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The most legendary amps in guitar history
The guitar amp is a crucial part of a guitar player's sound. Like most things guitar-related, this topic can be highly subjective and rightly so. There are so many different kinds of guitar amps, the options are almost endless. And there are a plethora of models to choose from. It all comes down to taste and preference. However, there are a few guitar amps that have stood the test of time. These were used by some of the most celebrated guitar heroes we know. They also helped create many revered recordings. These amplifiers are still highly sought after even today. One might argue that craftmanship and technology have come a long way from the time these vintage amps were released. However, it is hard to argue with history. All the amps in this list can be considered vintage, which in turn presents its own set of challenges. Here are the most legendary amps in history.
Marshall 1959 Super Lead 100 Watt Plexi
This is arguably the most legendary tube amp ever. Introduced in 1965 The "Plexi" has four inputs, two channels, 100 watts, and a Plexiglass faceplate. It was typically matched with 4x12 cabinets. This amp was heavily employed by legends such as Jimi Hendrix (featured on the iconic Woodstock Festival), Eric Clapton, and Pete Townshend.
Fender introduced the Bassman amp in 1952. Almost 70 years later, it is a highly sought-after amp for guitarists that love vintage gear. Funny enough, it was intended for bassists (hence the name). Out of all the amps on this list, the bassman is probably the one most beloved by guitar legends. Buddy Guy, Eric Clapton, Mike Campbell, Mike Bloomfield, Jimmie Vaughan, John Fogerty, Brian Setzer, and many more have used this amp for decades. The Fender Bassman is heralded as being extremely responsive to the player's touch. It is also a great pairing with Stratocaster guitars.
Vox AC30 Top Boost
Vox introduced the 30-watt AC30 tube amp in 1958, offering it in 1x12 (one speaker of 12 inches) and 2x12 configurations (two 12-inch speakers), and with a single tone control. A few years later this amp was upgraded with three channels, each with two inputs. It also featured an optional Top Boost which introduced an extra gain stage and separate bass and treble controls. The AC30 was used on The Beatles’ early recordings. Other famous guitar players to use it are The Edge, Brian May, and Tom Petty.
The Marshall JCM800 made its splash in the industry in 1981. At that time Marshall had also introduced the Master Volume feature. This made the JCM800 the ideal option for crunchy, in-your-face distortion at low output levels. This attracted droves of metal and hard-hitting rock guitarists such as Slayer’s Kerry King and Jeff Hanneman and Slash of Guns N’ Roses.
But the recognition of the JCM800 did not stop there. Modern guitar heroes such as Fugazi’s Ian MacKaye and Tom Morello of Rage Against the Machine still employ this Marshall amp to this day.
This is the only amp on the list that is not a tube amp. The Roland Jazz Chorus 120 is a solid-state amp know for its pristine and clean sound. It was introduced in 1975, with 120 watts of power and a built-in Dimensional Space Chorus effect that became highly desirable at the time.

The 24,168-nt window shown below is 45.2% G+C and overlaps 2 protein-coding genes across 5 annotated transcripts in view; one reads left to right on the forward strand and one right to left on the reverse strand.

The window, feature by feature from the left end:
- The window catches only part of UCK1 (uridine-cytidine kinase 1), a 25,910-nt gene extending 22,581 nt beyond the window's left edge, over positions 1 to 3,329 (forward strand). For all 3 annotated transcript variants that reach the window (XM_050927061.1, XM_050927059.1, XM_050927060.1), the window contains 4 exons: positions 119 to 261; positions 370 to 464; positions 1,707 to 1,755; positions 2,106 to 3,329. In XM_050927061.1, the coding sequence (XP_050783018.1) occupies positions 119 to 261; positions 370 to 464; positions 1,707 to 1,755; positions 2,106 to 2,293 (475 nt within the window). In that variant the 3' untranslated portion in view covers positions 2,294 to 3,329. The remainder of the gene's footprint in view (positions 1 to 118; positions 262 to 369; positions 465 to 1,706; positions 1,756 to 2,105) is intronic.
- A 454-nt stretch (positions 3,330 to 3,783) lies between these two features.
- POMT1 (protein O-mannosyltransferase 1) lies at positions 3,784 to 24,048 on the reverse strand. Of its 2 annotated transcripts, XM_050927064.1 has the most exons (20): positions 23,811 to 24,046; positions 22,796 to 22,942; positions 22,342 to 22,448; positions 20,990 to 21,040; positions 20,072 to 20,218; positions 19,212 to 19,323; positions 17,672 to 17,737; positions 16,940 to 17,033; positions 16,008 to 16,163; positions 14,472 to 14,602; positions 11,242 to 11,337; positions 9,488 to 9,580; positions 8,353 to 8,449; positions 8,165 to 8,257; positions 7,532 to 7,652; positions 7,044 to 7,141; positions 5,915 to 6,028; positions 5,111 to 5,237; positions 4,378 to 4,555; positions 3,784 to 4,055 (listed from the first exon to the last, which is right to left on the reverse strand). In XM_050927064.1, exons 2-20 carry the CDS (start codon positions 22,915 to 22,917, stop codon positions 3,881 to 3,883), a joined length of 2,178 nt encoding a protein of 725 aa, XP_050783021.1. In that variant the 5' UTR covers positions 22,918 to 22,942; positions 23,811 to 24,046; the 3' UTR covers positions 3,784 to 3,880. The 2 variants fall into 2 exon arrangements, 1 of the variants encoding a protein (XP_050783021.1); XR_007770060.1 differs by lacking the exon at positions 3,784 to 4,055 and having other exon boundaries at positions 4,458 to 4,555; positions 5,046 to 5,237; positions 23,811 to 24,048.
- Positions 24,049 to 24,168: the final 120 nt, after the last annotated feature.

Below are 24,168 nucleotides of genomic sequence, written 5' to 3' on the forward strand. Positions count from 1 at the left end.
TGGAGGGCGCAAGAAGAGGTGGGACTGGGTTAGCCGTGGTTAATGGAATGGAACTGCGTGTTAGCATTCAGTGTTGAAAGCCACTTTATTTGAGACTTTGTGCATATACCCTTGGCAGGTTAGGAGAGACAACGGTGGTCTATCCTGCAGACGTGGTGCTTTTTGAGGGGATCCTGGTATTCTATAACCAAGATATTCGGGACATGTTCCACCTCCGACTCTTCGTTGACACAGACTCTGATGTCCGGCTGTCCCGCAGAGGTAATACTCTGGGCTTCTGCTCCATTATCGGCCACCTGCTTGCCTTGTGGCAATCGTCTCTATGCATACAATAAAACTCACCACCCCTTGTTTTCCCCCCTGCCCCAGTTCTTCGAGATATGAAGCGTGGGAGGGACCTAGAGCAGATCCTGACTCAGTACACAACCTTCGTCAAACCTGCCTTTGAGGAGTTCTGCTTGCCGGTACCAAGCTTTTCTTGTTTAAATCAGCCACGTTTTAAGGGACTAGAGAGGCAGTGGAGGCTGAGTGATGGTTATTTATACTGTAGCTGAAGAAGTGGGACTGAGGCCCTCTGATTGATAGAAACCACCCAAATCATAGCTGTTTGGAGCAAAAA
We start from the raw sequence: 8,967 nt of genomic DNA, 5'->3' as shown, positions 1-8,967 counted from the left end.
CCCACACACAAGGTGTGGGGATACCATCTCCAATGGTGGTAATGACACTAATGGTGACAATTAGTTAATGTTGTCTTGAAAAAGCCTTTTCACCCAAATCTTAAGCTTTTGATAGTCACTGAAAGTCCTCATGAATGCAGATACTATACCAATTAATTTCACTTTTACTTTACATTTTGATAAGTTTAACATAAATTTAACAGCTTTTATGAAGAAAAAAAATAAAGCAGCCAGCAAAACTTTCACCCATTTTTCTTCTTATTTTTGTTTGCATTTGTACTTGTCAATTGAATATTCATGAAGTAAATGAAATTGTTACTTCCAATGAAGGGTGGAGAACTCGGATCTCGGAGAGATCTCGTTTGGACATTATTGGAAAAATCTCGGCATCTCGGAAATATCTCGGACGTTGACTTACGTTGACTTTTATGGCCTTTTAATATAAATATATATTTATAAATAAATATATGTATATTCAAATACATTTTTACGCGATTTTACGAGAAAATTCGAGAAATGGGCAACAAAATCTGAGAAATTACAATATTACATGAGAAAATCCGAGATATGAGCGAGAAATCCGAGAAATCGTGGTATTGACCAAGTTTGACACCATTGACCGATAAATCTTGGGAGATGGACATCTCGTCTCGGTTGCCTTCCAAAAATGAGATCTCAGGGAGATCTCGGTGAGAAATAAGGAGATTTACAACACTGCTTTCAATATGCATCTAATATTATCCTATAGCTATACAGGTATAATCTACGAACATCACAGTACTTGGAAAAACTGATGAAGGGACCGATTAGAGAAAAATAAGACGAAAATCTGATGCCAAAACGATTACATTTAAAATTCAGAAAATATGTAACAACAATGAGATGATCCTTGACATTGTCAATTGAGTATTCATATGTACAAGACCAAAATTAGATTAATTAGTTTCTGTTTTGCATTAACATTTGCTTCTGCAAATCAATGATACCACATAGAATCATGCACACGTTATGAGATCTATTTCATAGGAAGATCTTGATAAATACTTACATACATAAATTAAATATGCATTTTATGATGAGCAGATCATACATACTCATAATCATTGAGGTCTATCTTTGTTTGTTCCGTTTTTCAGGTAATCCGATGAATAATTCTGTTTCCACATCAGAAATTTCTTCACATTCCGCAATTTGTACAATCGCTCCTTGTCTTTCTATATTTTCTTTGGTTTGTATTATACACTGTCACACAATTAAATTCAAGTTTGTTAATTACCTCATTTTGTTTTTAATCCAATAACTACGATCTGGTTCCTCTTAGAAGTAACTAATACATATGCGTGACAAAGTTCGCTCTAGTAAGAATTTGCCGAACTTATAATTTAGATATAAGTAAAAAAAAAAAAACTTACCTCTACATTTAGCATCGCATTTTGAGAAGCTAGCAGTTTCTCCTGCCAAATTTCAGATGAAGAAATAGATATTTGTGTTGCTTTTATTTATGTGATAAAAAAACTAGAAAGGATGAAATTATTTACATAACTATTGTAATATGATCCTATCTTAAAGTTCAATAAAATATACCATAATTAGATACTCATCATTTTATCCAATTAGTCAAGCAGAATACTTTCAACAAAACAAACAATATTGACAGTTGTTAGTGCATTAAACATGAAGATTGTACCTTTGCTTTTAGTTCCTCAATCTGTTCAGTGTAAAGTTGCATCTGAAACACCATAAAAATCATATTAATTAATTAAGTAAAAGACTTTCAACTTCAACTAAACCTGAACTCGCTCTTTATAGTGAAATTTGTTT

Fender Twin Reverb
This might be the vintage amp most in use today. Besides the fact that it sounds fantastic, it is also one of the lighter amps on this list. Oh, don't get me wrong: it is still heavy. Just not that heavy. The Fender Twin Reverb is considered a go-to model for guitarists searching for a clean sound. Its built-in spring reverb is world-wide known for its quality. It was used by legends such as Stevie Ray Vaughan and Steve Howe. Famous players that use it today include Dweezil Zappa and Jack White.
Mesa/Boogie Dual Rectifier
Starting in 1970 Mesa/Boogie was admired for its powerful and convenient Mark series amps. In 1989 they release a range of bigger and more powerful Dual and Triple Rectifier amps. For the past 30 years, the Dual Rectifier developed a reputation as one of the most beloved rock amps.
The amp was especially attractive to metal and hard-rocking groups such as Living Colour, Metallica, Tool, Korn, Soundgarden and Foo Fighters. Mesa upgraded the Dual in 2009. This time they included a third, dedicated clean channel, making this rockstar amp even more versatile.
Over the last two decades, boutique amps have become very popular due to the variety, uniqueness, and attention to detail that they offer. These amps are typically offered by smaller companies. Just like in the case of boutique guitars, many of these companies are run by former employees of the big amp companies. Usually, they offer high-end amplifiers of all sizes, types, and configurations. These amps are beloved by many well-seasoned players as well as informed guitar enthusiasts. They tend to feature very high quality, which is reflected in their price as well. Companies like Bogner, Suhr, Dr. Z, Bad Cat, Matchless, Tone King, and Two Rock are some of the best. At the present time, none of these amps can rival the vintage ones in terms of their impact in history. However, expect this to change in a few years. Even some well know guitar heroes now favor boutique amps as opposed to vintage one. This is not only for practical reasons but also for sound.
Wrapping it all up
Guitar amplifiers are a vital part of a guitarist's sound. The amps listed here have played an important role in shaping the sound of western music. Be it rock, blues, country, or even jazz. These amps have been used in countless recordings by some of the greatest guitar players ever.
That’s it for this week. Stay tuned and…